Research published in 2001 showed that almost two-thirds of prostitutes in three cities said their main reason for selling sex was to fund a drug habit, and the Home Office estimates that 95 per cent of street prostitutes use heroin or crack cocaine. Most prostitutes in Britain come from poor backgrounds, more than two-thirds enter the sex trade before the age of 18, and half have suffered sex abuse at home before being taken up by pimps. None of this supports the arguments of those who claim that prostitutes and trafficked women are making a free choice or that the answer to both problems is regulation – legalising some or all aspects of the sex trade.

Booming trade
Far from containing it, legalisation would allow thousands more women and girls to be drawn into prostitution without any demonstrable decrease in violence or involvement of criminal gangs. The European countries that have experienced the biggest increases in numbers are those where there are elements of legalisation, namely Germany, the Netherlands, Denmark and Italy; in the Australian state of Victoria, often cited by campaigners for legalisation, the number of prostitutes is said to have doubled between 1994 and 2002. (Australia and the Netherlands also have the world’s highest number of sex tourists per capita, supporting the proposition that legalisation normalises the act of buying sex.) There is evidence, too, that legalisation acts as apull factorfor traffickers; in 2003 Amsterdam city council decided to close down its street tolerance zone, the mayor declaring that “it appeared impossible to create a safe and controllable zone for women that was not open to abuse by organised crime“.

Men again: the missing link
What is becoming clear is that men who use brothels, massage parlours and street prostitutes are the missing link, invisible in most discussions of the sex trade. This has led to a bizarre anomaly: men who supply girls and women for sex are liable to receive lengthy prison sentences, but those who use them, and create the demand in the first place, go scot-free.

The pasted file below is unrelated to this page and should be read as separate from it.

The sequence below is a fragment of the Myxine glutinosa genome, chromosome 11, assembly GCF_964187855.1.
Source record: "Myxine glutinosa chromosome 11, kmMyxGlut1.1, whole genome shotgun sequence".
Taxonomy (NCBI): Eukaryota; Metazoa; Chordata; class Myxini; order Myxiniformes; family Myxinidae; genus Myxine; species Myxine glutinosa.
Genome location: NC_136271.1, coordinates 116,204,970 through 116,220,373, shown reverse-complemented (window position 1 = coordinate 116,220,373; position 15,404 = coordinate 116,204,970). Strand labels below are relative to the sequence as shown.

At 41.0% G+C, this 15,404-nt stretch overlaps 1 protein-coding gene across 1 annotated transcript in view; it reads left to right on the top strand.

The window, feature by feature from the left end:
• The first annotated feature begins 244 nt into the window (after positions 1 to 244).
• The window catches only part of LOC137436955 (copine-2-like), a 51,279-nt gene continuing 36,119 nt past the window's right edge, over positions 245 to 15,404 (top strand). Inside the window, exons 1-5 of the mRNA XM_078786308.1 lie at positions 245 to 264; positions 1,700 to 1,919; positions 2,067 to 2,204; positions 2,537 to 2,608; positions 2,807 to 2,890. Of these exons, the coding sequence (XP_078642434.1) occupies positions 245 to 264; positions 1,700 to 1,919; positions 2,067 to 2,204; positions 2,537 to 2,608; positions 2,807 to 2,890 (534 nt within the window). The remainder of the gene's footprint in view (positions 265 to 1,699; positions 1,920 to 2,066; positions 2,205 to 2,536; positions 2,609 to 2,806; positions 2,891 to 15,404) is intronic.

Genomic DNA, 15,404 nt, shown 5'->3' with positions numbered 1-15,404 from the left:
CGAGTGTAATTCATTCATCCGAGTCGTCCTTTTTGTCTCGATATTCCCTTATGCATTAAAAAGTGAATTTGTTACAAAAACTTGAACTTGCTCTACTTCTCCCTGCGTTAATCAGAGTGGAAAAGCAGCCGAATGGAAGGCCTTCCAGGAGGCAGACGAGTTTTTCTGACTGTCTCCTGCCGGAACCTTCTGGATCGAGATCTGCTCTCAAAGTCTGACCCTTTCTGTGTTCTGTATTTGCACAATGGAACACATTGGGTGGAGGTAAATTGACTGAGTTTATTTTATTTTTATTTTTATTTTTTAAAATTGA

When sex is rape
This is happening up and down the country, even though it is clear in law that men who have sex with trafficked women are committing rape: women who have been threatened and beaten into working as prostitutes cannot give meaningful consent, as Harriet Harman argued in a landmark speech last year.

A Home Office minister, Paul Goggins, agreed with this proposition in a discussion with me on BBC Woman’s Hour last autumn, and a second minister, Tony McNulty, confirmed it in the House of Commons. With such clear ministerial support, the first rape prosecution of a prostitute’s “client” is long overdue.

A Swedish approach
Prostitution is sexual exploitation, one of the worst forms of women’s inequality, and a violation of any person’s human rights.” So wrote a group of survivors of prostitution and trafficking from five countries who launched a manifesto at the European Parliament last autumn.

Since ۱۹۹۹ this has been the official view of the Swedish government, which in that year removed penalties for selling sex and imposed them instead on men who buy it. Gunilla Ekberg, a special adviser at Sweden’s ministry of industry, employment and communications, explained the thinking behind the law: “In Sweden it is understood that any society that claims to defend principles of legal, political, economic and social equality for women and girls must reject the idea that women and children, mostly girls, are commodities that can be bought, sold and sexually exploited by men.”

In the most radical approach ever adopted by any state, the Swedish government argues that “the legalisation of prostitution will inevitably normalise an extreme form of sexual discrimination and violence and strengthen male domination of all female human beings”. Men who seek to buy sex can be punished by a fine or up to six months in jail, while women (and men) who sell it have a right to assistance to escape from prostitution.